Why do you lead?
That might sound like a silly question. You lead because you were offered a promotion to a leadership role. You lead because it was the next obvious step up the ladder. You lead because you are ambitious.
One or all of those is probably part of the reason – and that’s fine. But if you have no deeper purpose behind your role, you’re unlikely to be a really exceptional leader or manager. And you’re likely to lose talented team members.
As I write this, we’re coming to the end of 2021. It’s been another difficult year. Unsurprisingly, the turbulence of these times has led a lot of people to make big changes in their lives – including what’s been called the ‘great resignation’.
As HBR notes, many of the people who’ve quit their jobs – who are mostly mid-career – “may have simply reached a breaking point after months and months of high workloads, hiring freezes, and other pressures, causing them to rethink their work and life goals.”
And that’s the key point here: work and life goals. More and more people, faced with global problems over which they have little control, want to at least feel like what they’re doing everyday means something. That doesn’t have to mean they’re saving the world, of course. Just that they’re doing work they’re good at, which they’re proud of, and which has effects they can actually see.
I’ve spoken before about the Japanese concept of ikigai, and it applies perfectly here. The idea is that, ideally, you should find work:
Which you love
Which the world needs
Which you’re good at
For which you can get paid
If you manage to find a path which ticks all those boxes, you’ve got the best starting conditions for a fulfilling, sustainable work life which is underpinned by a sense of real purpose.
The awareness of how important this is has only been growing. Deloitte is now 12 years into its Millennial and Generation Z surveys, and the results consistently show that this growing sector of the workforce is extremely concerned with ethics, sustainability and accountability. The 2021 survey found that these generations:
“Lean on their values when making career choices. Over the past two years, 44% of millennials and 49% of Gen Zs said they have made choices over the type of work they are prepared to do and the organizations for which they are willing to work based on their personal ethics. And about 15% of those surveyed this year said—after reflecting on the pandemic and their values and aspirations—that they either left their jobs or started new careers.”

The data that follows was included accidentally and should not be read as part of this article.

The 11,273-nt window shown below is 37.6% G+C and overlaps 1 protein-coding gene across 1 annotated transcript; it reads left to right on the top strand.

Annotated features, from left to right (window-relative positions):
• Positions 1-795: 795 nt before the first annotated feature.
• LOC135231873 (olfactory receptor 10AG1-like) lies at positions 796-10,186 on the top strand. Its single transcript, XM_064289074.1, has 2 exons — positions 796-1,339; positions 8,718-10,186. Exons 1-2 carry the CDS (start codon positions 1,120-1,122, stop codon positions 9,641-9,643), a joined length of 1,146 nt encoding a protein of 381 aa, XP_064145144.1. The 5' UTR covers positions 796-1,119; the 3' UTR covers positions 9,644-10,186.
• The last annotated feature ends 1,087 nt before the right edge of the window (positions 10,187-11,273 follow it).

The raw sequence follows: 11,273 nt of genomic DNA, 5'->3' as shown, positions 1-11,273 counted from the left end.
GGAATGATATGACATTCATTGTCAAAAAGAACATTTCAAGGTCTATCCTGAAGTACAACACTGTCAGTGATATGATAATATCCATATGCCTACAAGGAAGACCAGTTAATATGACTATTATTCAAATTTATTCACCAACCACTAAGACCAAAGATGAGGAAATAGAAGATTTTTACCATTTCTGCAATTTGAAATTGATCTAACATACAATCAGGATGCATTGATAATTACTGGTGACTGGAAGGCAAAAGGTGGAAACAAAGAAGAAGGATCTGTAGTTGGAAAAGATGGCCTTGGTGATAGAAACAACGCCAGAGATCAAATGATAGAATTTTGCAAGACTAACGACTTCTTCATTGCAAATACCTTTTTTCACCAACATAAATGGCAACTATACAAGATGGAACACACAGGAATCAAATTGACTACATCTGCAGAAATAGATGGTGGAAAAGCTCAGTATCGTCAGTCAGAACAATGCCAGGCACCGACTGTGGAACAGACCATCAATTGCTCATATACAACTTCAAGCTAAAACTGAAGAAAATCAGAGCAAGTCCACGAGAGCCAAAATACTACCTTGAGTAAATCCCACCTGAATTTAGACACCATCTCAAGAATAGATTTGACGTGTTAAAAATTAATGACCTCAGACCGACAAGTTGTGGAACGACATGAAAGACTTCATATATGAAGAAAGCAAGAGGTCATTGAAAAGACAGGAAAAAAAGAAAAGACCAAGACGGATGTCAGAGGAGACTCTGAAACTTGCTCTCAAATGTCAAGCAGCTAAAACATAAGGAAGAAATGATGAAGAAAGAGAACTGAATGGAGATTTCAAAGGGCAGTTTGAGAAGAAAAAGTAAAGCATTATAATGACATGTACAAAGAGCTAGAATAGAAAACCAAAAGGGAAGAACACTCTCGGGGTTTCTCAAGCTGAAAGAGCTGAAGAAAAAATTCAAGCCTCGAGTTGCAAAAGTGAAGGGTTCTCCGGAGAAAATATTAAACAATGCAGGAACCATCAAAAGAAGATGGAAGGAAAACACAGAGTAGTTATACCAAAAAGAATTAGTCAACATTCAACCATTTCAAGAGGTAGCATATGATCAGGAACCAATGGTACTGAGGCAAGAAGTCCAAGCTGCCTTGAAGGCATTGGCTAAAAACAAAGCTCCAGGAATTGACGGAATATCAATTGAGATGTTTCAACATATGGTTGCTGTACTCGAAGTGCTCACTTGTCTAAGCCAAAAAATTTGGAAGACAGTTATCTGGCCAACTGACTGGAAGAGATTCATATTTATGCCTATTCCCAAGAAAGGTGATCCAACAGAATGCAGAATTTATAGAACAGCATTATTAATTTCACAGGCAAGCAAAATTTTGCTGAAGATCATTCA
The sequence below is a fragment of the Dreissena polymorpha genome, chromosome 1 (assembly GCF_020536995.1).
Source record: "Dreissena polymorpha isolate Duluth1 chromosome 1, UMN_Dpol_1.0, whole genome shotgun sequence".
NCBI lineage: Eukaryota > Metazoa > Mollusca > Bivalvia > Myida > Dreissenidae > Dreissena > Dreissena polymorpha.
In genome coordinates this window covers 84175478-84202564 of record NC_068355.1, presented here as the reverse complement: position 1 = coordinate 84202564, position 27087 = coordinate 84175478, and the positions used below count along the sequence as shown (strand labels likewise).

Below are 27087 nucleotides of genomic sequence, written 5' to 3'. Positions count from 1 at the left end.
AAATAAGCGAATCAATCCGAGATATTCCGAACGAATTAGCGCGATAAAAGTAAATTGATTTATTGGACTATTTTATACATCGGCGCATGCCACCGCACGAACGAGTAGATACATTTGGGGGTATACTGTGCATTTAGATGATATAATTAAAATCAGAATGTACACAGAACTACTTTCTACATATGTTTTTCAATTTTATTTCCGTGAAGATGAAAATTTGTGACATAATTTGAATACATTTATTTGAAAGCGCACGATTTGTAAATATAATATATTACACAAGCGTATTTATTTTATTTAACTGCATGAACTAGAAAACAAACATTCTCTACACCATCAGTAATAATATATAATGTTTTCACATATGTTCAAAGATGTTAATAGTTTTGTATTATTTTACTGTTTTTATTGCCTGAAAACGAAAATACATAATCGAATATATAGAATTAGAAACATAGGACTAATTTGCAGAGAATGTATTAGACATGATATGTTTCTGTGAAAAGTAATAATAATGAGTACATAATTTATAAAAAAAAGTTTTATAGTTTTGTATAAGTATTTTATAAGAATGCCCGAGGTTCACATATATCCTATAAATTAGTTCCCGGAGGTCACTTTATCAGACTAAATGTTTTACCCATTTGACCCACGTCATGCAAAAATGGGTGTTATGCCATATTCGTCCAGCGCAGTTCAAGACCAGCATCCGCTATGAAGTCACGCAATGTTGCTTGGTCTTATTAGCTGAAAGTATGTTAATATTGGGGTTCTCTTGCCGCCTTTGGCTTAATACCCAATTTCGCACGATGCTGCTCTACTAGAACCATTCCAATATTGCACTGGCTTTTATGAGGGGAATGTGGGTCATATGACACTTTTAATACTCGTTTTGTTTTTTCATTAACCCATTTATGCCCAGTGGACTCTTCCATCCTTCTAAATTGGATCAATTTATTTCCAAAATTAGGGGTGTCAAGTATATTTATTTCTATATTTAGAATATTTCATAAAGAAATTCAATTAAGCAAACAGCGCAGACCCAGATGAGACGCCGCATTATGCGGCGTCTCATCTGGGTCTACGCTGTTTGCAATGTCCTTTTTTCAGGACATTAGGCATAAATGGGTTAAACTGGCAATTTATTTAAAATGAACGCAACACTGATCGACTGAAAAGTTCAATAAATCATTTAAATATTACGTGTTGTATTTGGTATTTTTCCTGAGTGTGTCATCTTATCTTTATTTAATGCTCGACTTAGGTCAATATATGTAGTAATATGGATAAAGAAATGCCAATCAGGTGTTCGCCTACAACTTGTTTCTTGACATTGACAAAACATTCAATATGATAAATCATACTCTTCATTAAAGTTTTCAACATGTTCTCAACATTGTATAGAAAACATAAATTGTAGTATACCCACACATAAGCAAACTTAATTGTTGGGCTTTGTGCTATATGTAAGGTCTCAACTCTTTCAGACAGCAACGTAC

So between the ‘great resignation’ of mid-career employees and Gen Z’s increasing focus on value-based career decisions, a very large chunk of the workforce seems to be concerned with finding purpose in their work.
This is why I say that the time is now for purpose-driven leadership. Finding purpose in your own work, and then enabling and encouraging your team to do the same, is the best way to attract and retain talent in today’s VUCA (volatile, uncertain, complex and ambiguous) business environment. Not to mention the fact that these Millennials and Gen Zs are onto something – it just feels better to do work which matches your values!
Another part of what’s driving their focus on making a difference (and working with people who share that aim) is quite simple. They recognise that they need to make a difference in order to enjoy the fruits of their labour when they’re older. This isn’t only about the COVID-19 pandemic. It’s about social inequality and discrimination, mental health and happiness, and above all, the climate crisis.
So, I’ll ask again. Why do you lead? What are you hoping to do with your position? It’s worth putting in the time to really answer that question, and see how your answer affects your leadership style. As Deloitte concludes in the 2021 survey:
“Business leaders should actively help millennials and Gen Zs channel their determination and focus their efforts to create the future they seek—a future that’s more responsible regarding the planet, more empathetic toward populations around the world, and more supportive of equality. As such, focusing on creating a positive impact in society and giving employees ways to get involved and give back will likely help attract and retain talent. ”